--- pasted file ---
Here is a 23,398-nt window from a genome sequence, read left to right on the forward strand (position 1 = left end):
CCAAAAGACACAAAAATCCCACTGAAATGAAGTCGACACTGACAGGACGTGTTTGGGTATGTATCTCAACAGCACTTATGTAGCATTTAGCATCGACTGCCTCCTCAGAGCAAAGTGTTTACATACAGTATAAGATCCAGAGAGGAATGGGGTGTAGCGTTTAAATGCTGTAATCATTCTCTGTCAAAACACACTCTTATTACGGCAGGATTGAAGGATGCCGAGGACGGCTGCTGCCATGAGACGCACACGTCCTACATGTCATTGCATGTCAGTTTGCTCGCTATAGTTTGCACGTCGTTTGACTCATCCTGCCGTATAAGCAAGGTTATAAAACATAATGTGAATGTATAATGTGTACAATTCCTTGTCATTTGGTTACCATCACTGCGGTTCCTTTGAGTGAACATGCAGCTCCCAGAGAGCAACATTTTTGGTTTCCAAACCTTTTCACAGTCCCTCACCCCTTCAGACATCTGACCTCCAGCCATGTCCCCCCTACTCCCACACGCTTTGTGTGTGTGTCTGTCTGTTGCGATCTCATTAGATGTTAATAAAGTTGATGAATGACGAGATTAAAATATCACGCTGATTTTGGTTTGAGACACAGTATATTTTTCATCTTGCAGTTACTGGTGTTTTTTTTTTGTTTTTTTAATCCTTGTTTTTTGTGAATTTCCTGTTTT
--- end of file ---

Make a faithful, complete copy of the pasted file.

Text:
Here is a 23,398-nt window from a genome sequence, read left to right on the forward strand (position 1 = left end):
CCAAAAGACACAAAAATCCCACTGAAATGAAGTCGACACTGACAGGACGTGTTTGGGTATGTATCTCAACAGCACTTATGTAGCATTTAGCATCGACTGCCTCCTCAGAGCAAAGTGTTTACATACAGTATAAGATCCAGAGAGGAATGGGGTGTAGCGTTTAAATGCTGTAATCATTCTCTGTCAAAACACACTCTTATTACGGCAGGATTGAAGGATGCCGAGGACGGCTGCTGCCATGAGACGCACACGTCCTACATGTCATTGCATGTCAGTTTGCTCGCTATAGTTTGCACGTCGTTTGACTCATCCTGCCGTATAAGCAAGGTTATAAAACATAATGTGAATGTATAATGTGTACAATTCCTTGTCATTTGGTTACCATCACTGCGGTTCCTTTGAGTGAACATGCAGCTCCCAGAGAGCAACATTTTTGGTTTCCAAACCTTTTCACAGTCCCTCACCCCTTCAGACATCTGACCTCCAGCCATGTCCCCCCTACTCCCACACGCTTTGTGTGTGTGTCTGTCTGTTGCGATCTCATTAGATGTTAATAAAGTTGATGAATGACGAGATTAAAATATCACGCTGATTTTGGTTTGAGACACAGTATATTTTTCATCTTGCAGTTACTGGTGTTTTTTTTTTGTTTTTTTAATCCTTGTTTTTTGTGAATTTCCTGTTTT